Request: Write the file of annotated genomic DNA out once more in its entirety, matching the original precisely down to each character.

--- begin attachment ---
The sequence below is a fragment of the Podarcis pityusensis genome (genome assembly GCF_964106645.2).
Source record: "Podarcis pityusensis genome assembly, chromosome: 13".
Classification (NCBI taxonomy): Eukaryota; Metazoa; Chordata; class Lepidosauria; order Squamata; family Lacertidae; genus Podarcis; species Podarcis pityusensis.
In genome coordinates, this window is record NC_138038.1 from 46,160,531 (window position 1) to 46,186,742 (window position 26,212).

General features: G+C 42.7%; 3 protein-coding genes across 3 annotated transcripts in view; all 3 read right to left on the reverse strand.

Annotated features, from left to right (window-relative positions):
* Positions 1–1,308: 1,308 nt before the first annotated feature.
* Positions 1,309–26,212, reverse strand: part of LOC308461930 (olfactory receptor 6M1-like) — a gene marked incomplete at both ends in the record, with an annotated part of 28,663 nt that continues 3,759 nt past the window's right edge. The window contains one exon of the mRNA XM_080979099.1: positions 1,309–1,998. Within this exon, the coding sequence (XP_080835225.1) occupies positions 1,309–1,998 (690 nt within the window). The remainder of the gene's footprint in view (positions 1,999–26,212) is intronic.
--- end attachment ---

The sequence below is a fragment of the Podarcis pityusensis genome (genome assembly GCF_964106645.2).
Source record: "Podarcis pityusensis genome assembly, chromosome: 13".
Classification (NCBI taxonomy): Eukaryota; Metazoa; Chordata; class Lepidosauria; order Squamata; family Lacertidae; genus Podarcis; species Podarcis pityusensis.
In genome coordinates, this window is record NC_138038.1 from 46,160,531 (window position 1) to 46,186,742 (window position 26,212).

General features: G+C 42.7%; 3 protein-coding genes across 3 annotated transcripts in view; all 3 read right to left on the reverse strand.

Annotated features, from left to right (window-relative positions):
* Positions 1–1,308: 1,308 nt before the first annotated feature.
* Positions 1,309–26,212, reverse strand: part of LOC308461930 (olfactory receptor 6M1-like) — a gene marked incomplete at both ends in the record, with an annotated part of 28,663 nt that continues 3,759 nt past the window's right edge. The window contains one exon of the mRNA XM_080979099.1: positions 1,309–1,998. Within this exon, the coding sequence (XP_080835225.1) occupies positions 1,309–1,998 (690 nt within the window). The remainder of the gene's footprint in view (positions 1,999–26,212) is intronic.